Quaglino's, London

Going glam at Quaglino’s, London

[Ad – gifted: I joined a colleague from Belle About Town on a complimentary review meal and it was so lovely I decided to write about it here]

On paper, Quaglino’s in the run-up to Christmas is everything I shy away from. Unbridled opulence, sexy lighting, a sweeping staircase reminiscent of some kind of epic Saturday-night game show, and excess in the form of besuited City types swilling down champers like it’s going out of fashion.

They’re all things I don’t tend to like. Yet despite all of these, I bloody loved Quaglino’s. Why, you’re wondering, if it’s so unlike most of the places that make me feel all warm and gooey inside without making me wish I had bought a new dress and knew how to have a conversation about equity partners or angel investments?

Quaglinos, London

It’s simple. Because whereas in so many restaurants the expensive interior, the sexy lighting and the name on the bottles of fizz are prioritised above anything else, leaving small matters like the quality of the food and drink languishing in the corner like Baby of Dirty Dancing fame, here they’re just some added extras.

And despite a few initial thoughts that I would be thrown out of this rather swanky St James’s restaurant for my lack of designer threads and rather regional background, Quaglino’s proved that it really is there to be enjoyed by anyone and everyone, sharing its largesse around to all and sundry.

A restaurant at lunchtime, Quaglino’s also boasts a stage where you can enjoy live music in the evening, as well as some rather spectacular sounding brunches at weekends. It’s a place to live it up in one of the smarter neighbourhoods in London pretty much whenever you want.

Yet if the decor in the underground restaurant raised concerns about a possible style over substance issue, the menu soon put them to bed. With four choices per course, it kept things classically with an added air of promise.

Starters like duck rillette and smoked salmon followed by confit duck leg and braised ox cheek showed a confidence in tried-and-tested flavours, but with a few little ambitious additions to remind you that this isn’t just another unimaginative facsimile eatery churning out the same old things as so many others.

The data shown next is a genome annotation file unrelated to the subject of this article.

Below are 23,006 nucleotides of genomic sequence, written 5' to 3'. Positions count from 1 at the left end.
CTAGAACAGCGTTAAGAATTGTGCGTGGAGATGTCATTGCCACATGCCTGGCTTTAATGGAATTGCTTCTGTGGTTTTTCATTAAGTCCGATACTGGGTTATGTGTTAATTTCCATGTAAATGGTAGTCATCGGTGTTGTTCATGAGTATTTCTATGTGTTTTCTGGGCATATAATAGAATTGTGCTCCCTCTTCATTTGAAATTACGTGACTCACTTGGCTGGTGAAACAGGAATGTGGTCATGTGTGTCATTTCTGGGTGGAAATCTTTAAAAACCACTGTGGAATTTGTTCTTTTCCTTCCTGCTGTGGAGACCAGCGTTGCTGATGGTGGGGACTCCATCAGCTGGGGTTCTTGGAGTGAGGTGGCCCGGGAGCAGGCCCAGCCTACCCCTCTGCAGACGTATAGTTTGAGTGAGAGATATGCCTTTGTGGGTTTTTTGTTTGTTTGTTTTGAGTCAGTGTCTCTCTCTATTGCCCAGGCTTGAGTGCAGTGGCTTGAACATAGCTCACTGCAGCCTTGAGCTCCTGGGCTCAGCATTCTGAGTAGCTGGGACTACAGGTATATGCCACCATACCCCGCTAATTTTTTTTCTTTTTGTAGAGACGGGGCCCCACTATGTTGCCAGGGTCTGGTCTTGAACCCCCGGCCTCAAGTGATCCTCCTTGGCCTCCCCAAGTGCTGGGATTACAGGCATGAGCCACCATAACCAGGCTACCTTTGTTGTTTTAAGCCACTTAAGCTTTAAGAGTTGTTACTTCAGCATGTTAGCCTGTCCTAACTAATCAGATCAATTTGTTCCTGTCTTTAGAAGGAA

Quaglinos, London

We decided over a carafe of Chenin Blanc, recommended by our rather suave waiter and soon I was teaming it with the duck rillette, delicately flavoured and counterbalanced by the sour notes of a kumquat puree and tart pickled cranberries.

My friend went for a parsnip veloute poured over kaffir lime, with the addition of pomegranate seeds. Not my choice when there are other starters up for grabs, but apparently it was delightful.

Quaglinos, London

The starters were a good warm-up but it was the mains that stole the show for me. I had opted for the braised ox cheek with pomme mousseline, pancetta, sprout tops and red wine jus. I’m writing this blog post over a month after we went to Quaglino’s and I can literally still taste that dish.

The perfect example of how this cut should be cooked, a light touch with a fork saw the meat fall apart. Scoop it up with a forkful of silky potato and rich jus and you’ve got the perfect mouthful right there. A classic plate that somehow is just as at home in the theatrical setting of Quaglino’s as it would be in a country gastropub.

I’m not sure if this is testament to the dish itself or Quaglino’s ability to combine its extravagant look and feel with food that relies on quality and good execution rather than over-styling and gimmicks.

Quaglinos, London

My pal went for another simple dish that we’ve all seen on plenty of menus before, yet had that added je ne sais quoi to remind you that, no, you’re not in just another normal place.

Her wild mushroom and autumn truffle risotto with pickled walnut, aged parmesan and herbs again managed to look hearty and filling without the slightest hint of stodge or boring beige. I snaffled a little spoonful and the umami hit was moreish as hell, with an added dimension of some fragrant herbs.

Quaglinos, London

Of course, all of that was helped by the South African Pinotage that our waiter had artfully moved us on to. My friend described it over on Belle About Town as “intuitive and seamless service” and I’m inclined to agree.

There was only room left for one dessert and a Tonka Bean pannacotta with blackberries, a French salted butter cookie dubbed a ‘Sable Breton’ and lime sorbet won our vote, for which I’m eternally grateful as if we hadn’t chosen it we’d never have laid eyes on what is one of the prettier desserts I’ve been served of late.

One for the lovers of aesthetics as well as flavour fiends, it was another marriage of flavours that has been tried and tested more times than I’ve ruined a meal in the kitchen and for good reason. Creamy pannacotta, tart blackberries, a slight salty hint from the biscuit, and a sour hit courtesy of the lime sorbet. And all arranged as per an Instagrammer’s dream.

So captivated were we by the general experience that by the time we stood up to leave, the restaurant had completely emptied. Gone were the suited and booted playboys and their slighty tipsy colleagues, gone was the hustle and bustle, and all we were left with was the grandeur of Quaglino’s and the waiters who had so gently taken us under their wing for the afternoon.

I wasn’t sure if I’d like Quaglino’s. I almost didn’t want to. Yet I left after an afternoon of good food, nice wine and decent service in rather stunning surroundings, plus a bit of an itching desire to go back again at some point. And if we’re honest, how much more do you want?